Brecker played tenor saxophone on two Billy Joel albums. In 1983, Brecker played on three tracks on the album An Innocent Man. In 1986, he played on "Big Man on Mulberry Street" on the album The Bridge. During the early 1980s, he was a member of NBC's Saturday Night Live Band. Brecker can be seen in the background sporting sunglasses during Eddie Murphy's James Brown parody. After a stint co-leading the all-star group Steps Ahead with Mike Mainieri, Brecker recorded a solo album in 1987; that eponymously titled debut album marked his return to a more traditional jazz setting, highlighting his compositional talents and featuring the EWI, which Brecker had played with Steps Ahead. In 1987 he featured his new solo album at the JVC Newport Jazz Festival, incorporating the EWI. Brecker continued to record albums as a leader throughout the 1990s and 2000s, winning multiple Grammy Awards, his solo and group tours sold out top jazz venues in major cities worldwide. He went on tour in 2001 with Hancock-Brecker-Hargrove.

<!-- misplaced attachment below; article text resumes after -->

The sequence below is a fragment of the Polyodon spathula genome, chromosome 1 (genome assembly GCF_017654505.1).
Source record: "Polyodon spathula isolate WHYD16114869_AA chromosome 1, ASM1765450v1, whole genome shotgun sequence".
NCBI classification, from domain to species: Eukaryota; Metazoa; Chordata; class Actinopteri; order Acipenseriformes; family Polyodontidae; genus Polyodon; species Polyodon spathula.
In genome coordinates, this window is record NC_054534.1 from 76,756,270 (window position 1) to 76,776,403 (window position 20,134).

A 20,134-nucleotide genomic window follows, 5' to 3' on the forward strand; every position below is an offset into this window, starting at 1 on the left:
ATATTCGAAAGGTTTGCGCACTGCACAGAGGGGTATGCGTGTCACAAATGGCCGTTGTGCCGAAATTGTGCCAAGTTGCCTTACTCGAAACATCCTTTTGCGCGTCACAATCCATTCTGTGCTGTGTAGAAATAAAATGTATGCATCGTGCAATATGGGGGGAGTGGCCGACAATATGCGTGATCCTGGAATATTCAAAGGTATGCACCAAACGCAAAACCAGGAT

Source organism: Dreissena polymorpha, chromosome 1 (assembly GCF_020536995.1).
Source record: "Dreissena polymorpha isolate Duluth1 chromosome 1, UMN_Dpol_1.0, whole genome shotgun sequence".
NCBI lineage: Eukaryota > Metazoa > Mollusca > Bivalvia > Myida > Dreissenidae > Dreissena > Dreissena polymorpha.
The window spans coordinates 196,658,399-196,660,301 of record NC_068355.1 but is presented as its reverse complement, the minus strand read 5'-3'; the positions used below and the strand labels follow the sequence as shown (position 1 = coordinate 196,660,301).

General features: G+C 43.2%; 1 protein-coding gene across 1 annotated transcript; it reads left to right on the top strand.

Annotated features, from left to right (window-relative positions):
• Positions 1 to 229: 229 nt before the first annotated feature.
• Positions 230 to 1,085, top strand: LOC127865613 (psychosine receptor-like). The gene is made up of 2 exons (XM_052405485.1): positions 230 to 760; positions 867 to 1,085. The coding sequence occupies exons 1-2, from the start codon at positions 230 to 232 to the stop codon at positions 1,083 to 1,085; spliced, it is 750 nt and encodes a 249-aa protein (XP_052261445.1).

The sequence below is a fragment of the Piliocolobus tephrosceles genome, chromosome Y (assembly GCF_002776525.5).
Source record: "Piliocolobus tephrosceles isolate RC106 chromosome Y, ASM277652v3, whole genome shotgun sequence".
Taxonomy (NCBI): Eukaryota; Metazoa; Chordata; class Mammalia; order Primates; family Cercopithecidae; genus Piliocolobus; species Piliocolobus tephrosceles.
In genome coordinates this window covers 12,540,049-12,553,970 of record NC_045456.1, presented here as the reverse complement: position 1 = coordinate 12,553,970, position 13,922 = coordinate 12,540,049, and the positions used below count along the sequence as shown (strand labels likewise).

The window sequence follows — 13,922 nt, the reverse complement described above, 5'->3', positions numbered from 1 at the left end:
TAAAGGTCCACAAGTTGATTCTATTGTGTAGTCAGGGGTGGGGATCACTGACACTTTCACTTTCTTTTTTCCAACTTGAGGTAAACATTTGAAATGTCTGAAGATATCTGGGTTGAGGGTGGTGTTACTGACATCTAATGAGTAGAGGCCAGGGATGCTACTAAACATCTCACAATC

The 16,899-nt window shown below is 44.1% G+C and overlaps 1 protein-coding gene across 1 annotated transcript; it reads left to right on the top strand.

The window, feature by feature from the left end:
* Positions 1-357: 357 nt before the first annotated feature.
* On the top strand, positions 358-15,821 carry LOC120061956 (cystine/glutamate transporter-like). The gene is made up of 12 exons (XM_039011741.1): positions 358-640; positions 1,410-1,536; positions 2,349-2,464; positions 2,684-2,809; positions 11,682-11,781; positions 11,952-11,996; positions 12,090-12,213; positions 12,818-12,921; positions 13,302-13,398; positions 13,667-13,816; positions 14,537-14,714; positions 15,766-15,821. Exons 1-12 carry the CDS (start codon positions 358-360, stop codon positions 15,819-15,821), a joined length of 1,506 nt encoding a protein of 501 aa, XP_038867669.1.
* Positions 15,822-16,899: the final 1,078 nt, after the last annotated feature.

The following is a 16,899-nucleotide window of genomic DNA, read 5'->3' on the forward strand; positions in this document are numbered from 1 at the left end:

This tour was dedicated to jazz pioneers John Miles Davis. Brecker paid homage to Coltrane by performing Coltrane's signature piece, "Naima"; the composition is a definitive work for tenor sax. The concert CD from the tour, Directions in Music: Live At Massey Hall, won a Grammy in 2003. While performing at the Mount Fuji Jazz Festival in 2004, Brecker experienced a sharp pain in his back. Shortly thereafter in 2005, he was diagnosed with the blood disorder myelodysplastic syndrome. Despite a publicized worldwide search, Brecker was unable to find a matching stem cell donor. In late 2005, he was the recipient of an experimental partial matching stem cell transplant. By late 2006, he